Being a “Teaching Congregation”

I’m delighted that our new intern minister, Kiya Heartwood, is back from her January intensives at Starr King School for the Ministry and has begun her internship with Live Oak. She’s getting all settled into her new office, getting her keys, and setting her calendar.

How does an internship work, to prepare someone for becoming a Unitarian Universalist minister?

From the UUA:

The Ministerial Fellowshipping Committee’s (MFC) philosophy of ministerial formation is based on the integration of theory and practice, commonly understood as critical practice, or praxis. The MFC believes that an internship is central to preparation for the ministry. The best professional training includes an intensive practical experience under a qualified supervisor in a congregation and/or community-based setting. Although an internship will not make an intern a seasoned minister, it does offer opportunities to develop ministerial skills in a supportive setting and with an experienced supervisor. It provides an environment in which to integrate historical and theological understandings with the practice of ministry—developing skills, self-awareness, confidence, ease in relationships, and a sense of vocation.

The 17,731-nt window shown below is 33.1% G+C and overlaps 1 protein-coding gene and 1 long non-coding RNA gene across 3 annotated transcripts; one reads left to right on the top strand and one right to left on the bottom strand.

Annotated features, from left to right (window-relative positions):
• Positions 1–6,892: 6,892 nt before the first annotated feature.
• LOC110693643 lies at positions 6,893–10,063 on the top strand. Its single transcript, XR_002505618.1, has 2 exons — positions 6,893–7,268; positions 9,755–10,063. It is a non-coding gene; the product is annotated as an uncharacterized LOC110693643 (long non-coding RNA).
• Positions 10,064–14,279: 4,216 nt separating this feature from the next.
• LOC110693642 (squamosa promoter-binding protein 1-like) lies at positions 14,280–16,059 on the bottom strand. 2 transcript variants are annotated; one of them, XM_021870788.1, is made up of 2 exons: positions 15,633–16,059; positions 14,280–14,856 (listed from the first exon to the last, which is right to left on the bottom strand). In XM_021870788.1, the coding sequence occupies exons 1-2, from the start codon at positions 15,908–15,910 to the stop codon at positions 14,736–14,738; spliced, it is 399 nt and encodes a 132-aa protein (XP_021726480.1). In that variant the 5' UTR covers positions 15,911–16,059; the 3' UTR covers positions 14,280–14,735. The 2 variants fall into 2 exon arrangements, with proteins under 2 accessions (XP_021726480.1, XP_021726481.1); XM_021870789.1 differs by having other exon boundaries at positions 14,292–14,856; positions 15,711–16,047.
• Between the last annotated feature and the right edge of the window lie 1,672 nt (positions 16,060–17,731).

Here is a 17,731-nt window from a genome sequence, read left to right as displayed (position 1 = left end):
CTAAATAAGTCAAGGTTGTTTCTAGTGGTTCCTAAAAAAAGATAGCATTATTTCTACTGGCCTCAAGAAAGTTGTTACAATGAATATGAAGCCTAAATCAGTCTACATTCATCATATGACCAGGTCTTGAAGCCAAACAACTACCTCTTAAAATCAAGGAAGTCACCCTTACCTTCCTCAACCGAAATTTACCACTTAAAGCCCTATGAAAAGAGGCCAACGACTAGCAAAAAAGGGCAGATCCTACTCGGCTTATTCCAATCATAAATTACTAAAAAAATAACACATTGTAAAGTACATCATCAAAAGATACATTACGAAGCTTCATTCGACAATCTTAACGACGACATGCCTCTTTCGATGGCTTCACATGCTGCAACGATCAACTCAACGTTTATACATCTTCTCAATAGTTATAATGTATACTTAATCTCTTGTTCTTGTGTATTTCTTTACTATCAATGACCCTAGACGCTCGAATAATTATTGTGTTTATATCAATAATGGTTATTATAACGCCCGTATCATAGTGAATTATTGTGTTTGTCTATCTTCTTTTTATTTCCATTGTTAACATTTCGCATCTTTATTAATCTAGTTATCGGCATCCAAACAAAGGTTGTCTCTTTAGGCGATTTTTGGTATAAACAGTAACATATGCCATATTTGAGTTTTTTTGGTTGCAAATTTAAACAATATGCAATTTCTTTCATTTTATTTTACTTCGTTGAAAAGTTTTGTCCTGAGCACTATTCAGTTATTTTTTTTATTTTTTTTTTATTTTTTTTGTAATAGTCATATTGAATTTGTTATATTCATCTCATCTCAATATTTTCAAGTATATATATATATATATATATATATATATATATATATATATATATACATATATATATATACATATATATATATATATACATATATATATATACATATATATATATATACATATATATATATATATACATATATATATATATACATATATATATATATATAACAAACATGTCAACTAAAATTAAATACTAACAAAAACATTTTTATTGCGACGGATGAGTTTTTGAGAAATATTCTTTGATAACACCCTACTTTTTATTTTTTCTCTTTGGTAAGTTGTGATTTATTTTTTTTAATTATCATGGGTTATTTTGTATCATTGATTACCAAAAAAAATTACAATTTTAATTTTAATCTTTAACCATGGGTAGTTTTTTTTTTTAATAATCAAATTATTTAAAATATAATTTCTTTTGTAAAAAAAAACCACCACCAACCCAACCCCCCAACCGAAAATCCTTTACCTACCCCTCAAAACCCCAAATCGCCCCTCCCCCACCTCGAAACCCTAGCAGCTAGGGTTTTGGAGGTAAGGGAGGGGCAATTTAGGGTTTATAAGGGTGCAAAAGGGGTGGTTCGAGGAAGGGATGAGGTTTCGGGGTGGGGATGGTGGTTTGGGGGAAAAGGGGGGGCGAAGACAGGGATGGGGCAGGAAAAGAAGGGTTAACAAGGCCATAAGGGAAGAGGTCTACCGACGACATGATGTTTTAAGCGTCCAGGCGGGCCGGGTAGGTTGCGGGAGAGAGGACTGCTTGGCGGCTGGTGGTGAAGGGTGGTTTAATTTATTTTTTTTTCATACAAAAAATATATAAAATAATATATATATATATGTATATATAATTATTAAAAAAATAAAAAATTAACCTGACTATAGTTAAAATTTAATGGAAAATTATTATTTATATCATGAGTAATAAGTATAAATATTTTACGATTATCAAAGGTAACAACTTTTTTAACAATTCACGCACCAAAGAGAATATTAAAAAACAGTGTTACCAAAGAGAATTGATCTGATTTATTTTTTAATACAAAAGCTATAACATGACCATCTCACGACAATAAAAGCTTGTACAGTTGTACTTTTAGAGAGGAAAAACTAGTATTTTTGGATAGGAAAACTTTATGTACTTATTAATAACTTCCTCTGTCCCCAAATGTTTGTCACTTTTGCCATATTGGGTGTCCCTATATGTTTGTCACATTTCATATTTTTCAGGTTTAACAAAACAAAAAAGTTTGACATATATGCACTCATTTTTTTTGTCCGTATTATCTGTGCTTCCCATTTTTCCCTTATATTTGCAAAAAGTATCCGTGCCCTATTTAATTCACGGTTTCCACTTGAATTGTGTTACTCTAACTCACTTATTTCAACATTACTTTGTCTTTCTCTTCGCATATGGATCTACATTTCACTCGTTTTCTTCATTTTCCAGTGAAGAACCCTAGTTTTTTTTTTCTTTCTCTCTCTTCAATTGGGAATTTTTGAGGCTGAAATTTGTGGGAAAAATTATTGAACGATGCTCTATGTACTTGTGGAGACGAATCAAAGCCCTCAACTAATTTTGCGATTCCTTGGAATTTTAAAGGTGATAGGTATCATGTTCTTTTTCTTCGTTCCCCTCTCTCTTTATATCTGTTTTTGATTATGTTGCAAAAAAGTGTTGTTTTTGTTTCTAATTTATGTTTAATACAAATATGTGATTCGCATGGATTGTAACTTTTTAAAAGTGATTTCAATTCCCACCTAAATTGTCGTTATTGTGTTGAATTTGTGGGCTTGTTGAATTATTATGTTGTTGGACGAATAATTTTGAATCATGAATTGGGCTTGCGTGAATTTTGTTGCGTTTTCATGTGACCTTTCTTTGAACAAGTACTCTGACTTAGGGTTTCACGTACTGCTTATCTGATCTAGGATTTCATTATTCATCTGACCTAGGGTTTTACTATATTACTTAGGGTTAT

First and foremost: Kiya will be asking lots and lots of questions, including a lot of “why do you do it this way?” questions. This should help us, too!

She’ll be learning more about the “behind the scenes” parts of being a minister — preparing reports, going to Board and other committee meetings, doing pastoral care, working with religious education. And of course, the upfront things, too, like preaching.

The biggest thing is that she’ll be learning how to be a minster, by being a minister. You can go to her with pastoral concerns, share with her your dreams for Live Oak, ask her advice about church programs, etc.

At my internship for Northwoods UU Church in The Woodlands, several church members took me out for tea or coffee. This is a great way to help Kiya get to know us. (And seminarians can always use a free meal. Theology textbooks are expensive, y’all!)

Welcome, Kiya!